Any consumer of journalism on the internet is likely familiar with embedded social media posts, which are often used to provide examples of a trend discussed in a story or to form the basis of the story itself. Embedded posts allow website operators to insert code that links back to where those posts live on a social network’s servers while displaying those posts in a visually pleasing format on the operator’s site. The content of the embedded post remains on the social network’s servers. Because they link back to the user’s original post, providing credit in that manner, using embedded posts is often considered a more generous or ethical way to share social media content than the use of screenshots. However, as several recent cases have shown, embedding Instagram posts without the permission of the original user may have unintended consequences for the embedder.
McGucken v. Newsweek LLC
The most recent decision pertaining to this issue came in late March of this year in McGucken v. Newsweek LLC (1:19-cv-09617-KPF (S.D.N.Y. March 21, 2022)). In March of 2019 the plaintiff, photographer Elliot McGucken, posted a photo of an ephemeral lake, a rarely-occurring natural phenomenon in Death Valley National Park, to Instagram. Newsweek attempted to contact McGucken seeking permission to use one of his photos in their article but did not receive a response. Newsweek then published its article and, rather than uploading any photos to their servers, incorporated one of McGucken’s Instagram posts via embedding. After registering his copyright in the photo in question, McGucken sent a cease-and-desist letter and ultimately initiated a lawsuit for copyright infringement, claiming, among other causes of action, that Newsweek infringed his copyright in the photo by embedding the Instagram post without his permission.
Newsweek maintained that its embedding of McGucken’s Instagram post did not constitute copyright infringement. In June of 2020, the Court dismissed ancillary infringement claims brought by McGucken but refused to dismiss the central claim against Newsweek, stating that dismissing that claim at that preliminary stage would be premature.
The case continued, and in mid-2021 each party moved for summary judgment, asking the Court to resolve the case in their favor without requiring a trial. McGucken asked the Court to find that Newsweek had willfully infringed his copyright, entitling him to a higher damages in an amount (up to $150,000) to be determined later. Newsweek asked the Court to find that either (i) embedding McGucken’s post did not constitute infringement, (ii) that Newsweek had a license to embed the post, or (iii) that the embedding constituted fair use. In its decision, the Court declined to rule in favor of either party, but its decision as to Newsweek’s claims are of particular interest.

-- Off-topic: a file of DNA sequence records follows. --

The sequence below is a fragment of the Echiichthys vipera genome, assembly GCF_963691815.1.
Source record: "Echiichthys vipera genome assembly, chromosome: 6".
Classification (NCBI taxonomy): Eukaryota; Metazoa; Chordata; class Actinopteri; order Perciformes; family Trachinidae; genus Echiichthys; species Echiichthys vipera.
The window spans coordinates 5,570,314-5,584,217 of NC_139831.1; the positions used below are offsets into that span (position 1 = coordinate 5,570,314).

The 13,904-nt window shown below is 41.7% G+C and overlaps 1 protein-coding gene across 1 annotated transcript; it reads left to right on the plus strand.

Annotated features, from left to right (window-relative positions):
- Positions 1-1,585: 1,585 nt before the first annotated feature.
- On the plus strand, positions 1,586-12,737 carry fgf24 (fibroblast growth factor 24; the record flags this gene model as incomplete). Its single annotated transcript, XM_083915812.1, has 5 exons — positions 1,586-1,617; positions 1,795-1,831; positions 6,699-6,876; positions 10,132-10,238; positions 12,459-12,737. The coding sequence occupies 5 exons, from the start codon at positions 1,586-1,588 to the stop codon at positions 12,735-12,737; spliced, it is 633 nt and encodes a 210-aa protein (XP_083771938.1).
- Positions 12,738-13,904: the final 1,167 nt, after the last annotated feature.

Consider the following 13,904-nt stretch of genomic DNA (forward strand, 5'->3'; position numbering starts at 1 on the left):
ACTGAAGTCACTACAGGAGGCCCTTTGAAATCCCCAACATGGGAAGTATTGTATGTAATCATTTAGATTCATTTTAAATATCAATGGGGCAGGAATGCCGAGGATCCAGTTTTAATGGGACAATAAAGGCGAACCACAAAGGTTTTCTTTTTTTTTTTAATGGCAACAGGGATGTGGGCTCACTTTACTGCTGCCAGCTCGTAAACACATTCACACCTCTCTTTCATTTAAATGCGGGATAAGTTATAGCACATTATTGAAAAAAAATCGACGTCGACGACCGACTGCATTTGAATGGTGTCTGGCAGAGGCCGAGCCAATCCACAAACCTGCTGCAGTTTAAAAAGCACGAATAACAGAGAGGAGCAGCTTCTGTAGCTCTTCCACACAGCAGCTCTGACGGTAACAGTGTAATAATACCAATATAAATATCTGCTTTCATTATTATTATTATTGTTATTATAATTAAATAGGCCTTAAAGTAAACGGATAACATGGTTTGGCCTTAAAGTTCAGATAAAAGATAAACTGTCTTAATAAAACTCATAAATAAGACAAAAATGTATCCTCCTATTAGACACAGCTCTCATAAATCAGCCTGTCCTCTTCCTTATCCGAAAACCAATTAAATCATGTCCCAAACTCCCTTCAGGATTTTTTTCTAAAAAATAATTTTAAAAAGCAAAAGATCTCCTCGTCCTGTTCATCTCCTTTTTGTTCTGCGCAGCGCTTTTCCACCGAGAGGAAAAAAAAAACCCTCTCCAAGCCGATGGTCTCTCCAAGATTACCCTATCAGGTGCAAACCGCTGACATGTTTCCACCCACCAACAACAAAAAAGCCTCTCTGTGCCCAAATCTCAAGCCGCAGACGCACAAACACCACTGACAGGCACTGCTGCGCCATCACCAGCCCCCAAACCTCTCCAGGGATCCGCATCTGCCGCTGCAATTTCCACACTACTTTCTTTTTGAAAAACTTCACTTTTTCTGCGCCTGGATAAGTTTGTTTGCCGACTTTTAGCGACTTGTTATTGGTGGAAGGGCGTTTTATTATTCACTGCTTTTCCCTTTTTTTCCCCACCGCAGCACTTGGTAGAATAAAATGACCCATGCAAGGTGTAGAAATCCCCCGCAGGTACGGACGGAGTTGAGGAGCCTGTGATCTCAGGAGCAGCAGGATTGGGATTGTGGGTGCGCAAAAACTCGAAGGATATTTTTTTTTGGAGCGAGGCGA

First, the Court rejected Newsweek’s argument that it is not liable for copyright infringement because it did not “display” the photo in question. Newsweek argued that because it posted only the embedding code from Instagram, and not the photo itself, Instagram was the entity displaying the photo, not Newsweek. The Court declined to apply what is known as the “server test”, derived from Ninth Circuit decision in Perfect 10, Inc. v. Amazon.com, Inc. (508 F.3d 1146 (9th Cir. 2007)), which held that embedding an image did not qualify as “displaying” under the Copyright Act because the image remained on a third-party server and was not fixed in the memory of the infringer’s computer. The McGucken Court found that McGucken’s image was in fact “displayed” by Newsweek, noting that the server test was not widely used outside of the Ninth Circuit, and pointing out that one other recent decision in the Southern District of New York, in Nicklen v. Sinclair Broad. Grp., Inc. (551 F. Supp. 3d 188 (S.D.N.Y. July 30, 2021)), had made a compelling argument that the server test runs contrary to Congress’s goals in passing the Copyright Act, in particular the broad definition of “display” and Congress’s stated intent that the Act be adapted to new technologies and circumstances.